Here is the only “announcement” made by US Fish & Wildlife, which came buried at the end of a lengthy blog post (dated 27 April 2016), which seems to indicate they have not really changed their minds but may not want to lose face by loosing again:
“Regarding polar bears, though we remain concerned about the commercial use of polar bear hides as an additional threat to the species, we are not pursuing increased CITES protections at this time. We are putting our resources into working in collaboration with other polar bear range states to address climate change and mitigate its impacts on the polar bear as the overwhelming threat to the long-term future of the species.” [my bold]
[Reposted today from earlier this year in support of the 2 May release of the intentionally funny documentary, Climate Hustle (across the US and a few Canadian locations) because host Marc Morano knows that polar bear numbers have not declined as people have been led to believe, see the trailer below]
Grim predictions of the imminent demise of polar bears – their “harsh prophetic reality” as it’s been called – have been touted since at least 2001. But such depressing prophesies have so widely missed the mark they can now be said to have failed.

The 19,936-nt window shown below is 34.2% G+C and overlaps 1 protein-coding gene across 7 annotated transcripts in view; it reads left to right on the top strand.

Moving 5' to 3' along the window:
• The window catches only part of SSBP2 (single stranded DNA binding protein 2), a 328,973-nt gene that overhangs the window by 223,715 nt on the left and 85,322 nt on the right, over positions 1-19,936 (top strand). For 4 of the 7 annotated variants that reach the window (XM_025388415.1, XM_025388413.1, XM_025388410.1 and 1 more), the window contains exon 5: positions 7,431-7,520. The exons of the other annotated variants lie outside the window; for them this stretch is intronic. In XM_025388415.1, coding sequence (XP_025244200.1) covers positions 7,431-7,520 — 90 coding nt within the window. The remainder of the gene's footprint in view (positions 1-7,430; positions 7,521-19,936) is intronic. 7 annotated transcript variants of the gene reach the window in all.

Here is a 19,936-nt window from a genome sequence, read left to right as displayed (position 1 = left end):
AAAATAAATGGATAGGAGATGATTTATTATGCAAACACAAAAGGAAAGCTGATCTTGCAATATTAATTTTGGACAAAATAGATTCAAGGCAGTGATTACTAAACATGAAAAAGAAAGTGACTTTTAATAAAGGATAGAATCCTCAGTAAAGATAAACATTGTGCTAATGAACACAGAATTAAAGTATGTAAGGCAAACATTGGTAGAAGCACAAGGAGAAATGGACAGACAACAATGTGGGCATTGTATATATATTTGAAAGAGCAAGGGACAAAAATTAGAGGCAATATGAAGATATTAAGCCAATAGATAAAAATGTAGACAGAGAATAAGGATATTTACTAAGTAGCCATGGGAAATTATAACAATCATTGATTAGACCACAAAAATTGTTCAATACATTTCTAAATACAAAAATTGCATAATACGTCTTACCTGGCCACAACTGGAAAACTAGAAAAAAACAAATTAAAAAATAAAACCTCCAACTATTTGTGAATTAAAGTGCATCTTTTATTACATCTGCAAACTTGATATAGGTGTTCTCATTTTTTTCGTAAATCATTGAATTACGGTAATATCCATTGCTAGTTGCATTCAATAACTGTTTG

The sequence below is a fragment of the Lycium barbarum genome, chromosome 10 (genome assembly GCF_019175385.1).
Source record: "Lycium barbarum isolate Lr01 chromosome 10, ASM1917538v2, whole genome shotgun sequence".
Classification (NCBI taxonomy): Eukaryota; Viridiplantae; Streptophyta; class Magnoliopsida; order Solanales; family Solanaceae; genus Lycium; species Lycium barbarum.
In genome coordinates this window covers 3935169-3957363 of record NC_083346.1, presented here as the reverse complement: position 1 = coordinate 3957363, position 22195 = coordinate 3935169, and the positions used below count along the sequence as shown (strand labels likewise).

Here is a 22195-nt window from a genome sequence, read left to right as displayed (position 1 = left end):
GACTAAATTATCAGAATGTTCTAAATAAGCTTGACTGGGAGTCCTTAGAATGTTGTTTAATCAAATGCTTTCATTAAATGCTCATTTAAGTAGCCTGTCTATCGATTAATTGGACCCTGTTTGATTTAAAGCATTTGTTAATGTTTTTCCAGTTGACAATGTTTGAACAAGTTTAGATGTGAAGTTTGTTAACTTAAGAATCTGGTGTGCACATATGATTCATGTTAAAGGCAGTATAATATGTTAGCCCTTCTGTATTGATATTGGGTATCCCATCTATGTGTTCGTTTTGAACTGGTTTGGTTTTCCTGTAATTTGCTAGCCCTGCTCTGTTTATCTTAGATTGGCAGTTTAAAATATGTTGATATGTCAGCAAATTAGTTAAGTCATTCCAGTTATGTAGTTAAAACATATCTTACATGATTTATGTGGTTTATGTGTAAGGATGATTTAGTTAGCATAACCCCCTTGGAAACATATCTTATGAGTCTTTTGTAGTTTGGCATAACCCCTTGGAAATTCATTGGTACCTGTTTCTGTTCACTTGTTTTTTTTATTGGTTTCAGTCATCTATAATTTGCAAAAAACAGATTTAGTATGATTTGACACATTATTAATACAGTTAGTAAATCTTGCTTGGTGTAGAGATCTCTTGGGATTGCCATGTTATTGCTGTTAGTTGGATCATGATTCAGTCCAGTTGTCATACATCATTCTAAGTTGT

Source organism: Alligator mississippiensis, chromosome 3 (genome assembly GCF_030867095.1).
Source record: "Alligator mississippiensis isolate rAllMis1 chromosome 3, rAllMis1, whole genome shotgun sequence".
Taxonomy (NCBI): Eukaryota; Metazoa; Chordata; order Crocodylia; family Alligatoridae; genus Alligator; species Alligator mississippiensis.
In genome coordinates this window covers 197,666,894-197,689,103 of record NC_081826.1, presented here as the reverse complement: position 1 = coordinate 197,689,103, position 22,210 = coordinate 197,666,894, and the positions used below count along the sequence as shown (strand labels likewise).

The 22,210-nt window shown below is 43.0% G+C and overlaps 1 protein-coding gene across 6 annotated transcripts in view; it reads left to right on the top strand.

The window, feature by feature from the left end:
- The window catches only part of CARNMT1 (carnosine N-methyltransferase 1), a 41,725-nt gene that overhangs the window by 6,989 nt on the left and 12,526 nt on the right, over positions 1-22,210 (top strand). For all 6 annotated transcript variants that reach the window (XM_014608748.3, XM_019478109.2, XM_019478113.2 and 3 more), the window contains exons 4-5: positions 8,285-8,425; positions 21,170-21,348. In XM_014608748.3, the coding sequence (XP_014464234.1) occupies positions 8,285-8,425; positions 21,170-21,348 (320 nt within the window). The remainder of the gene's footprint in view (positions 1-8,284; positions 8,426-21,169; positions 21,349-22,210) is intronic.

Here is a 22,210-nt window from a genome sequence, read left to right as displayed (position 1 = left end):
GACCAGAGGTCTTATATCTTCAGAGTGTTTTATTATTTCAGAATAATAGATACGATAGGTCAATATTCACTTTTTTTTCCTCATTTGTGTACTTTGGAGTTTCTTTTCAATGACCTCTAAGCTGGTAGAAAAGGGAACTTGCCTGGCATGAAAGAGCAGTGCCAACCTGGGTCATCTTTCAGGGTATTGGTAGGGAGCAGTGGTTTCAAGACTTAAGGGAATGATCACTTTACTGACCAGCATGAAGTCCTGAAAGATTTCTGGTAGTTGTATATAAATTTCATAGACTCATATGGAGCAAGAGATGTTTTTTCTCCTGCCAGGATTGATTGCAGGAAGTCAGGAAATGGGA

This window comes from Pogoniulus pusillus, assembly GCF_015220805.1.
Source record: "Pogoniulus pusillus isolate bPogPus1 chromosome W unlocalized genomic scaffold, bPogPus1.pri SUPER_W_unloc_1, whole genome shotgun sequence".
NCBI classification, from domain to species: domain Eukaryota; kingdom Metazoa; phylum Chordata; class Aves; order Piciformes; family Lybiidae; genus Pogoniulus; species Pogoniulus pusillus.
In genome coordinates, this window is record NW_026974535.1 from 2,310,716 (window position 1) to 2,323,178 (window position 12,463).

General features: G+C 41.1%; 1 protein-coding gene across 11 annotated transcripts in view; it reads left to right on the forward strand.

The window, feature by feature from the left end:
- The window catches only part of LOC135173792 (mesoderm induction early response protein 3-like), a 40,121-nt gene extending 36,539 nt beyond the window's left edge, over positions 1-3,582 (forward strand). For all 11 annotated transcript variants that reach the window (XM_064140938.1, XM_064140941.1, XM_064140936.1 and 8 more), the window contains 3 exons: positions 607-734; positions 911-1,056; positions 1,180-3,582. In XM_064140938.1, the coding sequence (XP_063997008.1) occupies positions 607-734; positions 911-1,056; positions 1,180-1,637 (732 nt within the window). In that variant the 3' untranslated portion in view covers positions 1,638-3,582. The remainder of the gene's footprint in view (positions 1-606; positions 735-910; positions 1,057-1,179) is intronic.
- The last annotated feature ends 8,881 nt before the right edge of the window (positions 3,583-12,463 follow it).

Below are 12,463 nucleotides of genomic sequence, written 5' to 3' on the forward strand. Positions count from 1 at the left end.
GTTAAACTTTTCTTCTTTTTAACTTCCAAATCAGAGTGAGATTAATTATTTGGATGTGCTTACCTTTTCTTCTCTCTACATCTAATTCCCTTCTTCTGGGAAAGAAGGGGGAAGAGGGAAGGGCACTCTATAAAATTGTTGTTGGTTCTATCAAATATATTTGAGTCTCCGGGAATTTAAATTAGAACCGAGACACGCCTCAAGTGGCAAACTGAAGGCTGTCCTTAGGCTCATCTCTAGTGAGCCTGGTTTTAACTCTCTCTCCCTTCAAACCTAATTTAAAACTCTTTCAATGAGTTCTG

While polar bears may be negatively affected by declines in sea ice sometime in the future, so far there is no convincing evidence that any unnatural harm has come to them. Indeed, global population size (described by officials as a “tentative guess“) appears to have grown slightly over this time, as the maximum estimated number was 28,370 in 1993 (Wiig and colleagues 1995; range 21,470-28,370) but rose to 31,000 in 2015 (Wiig and colleagues 2015, pdf here of 2015 IUCN Red List assessment; range 20,000-31,000).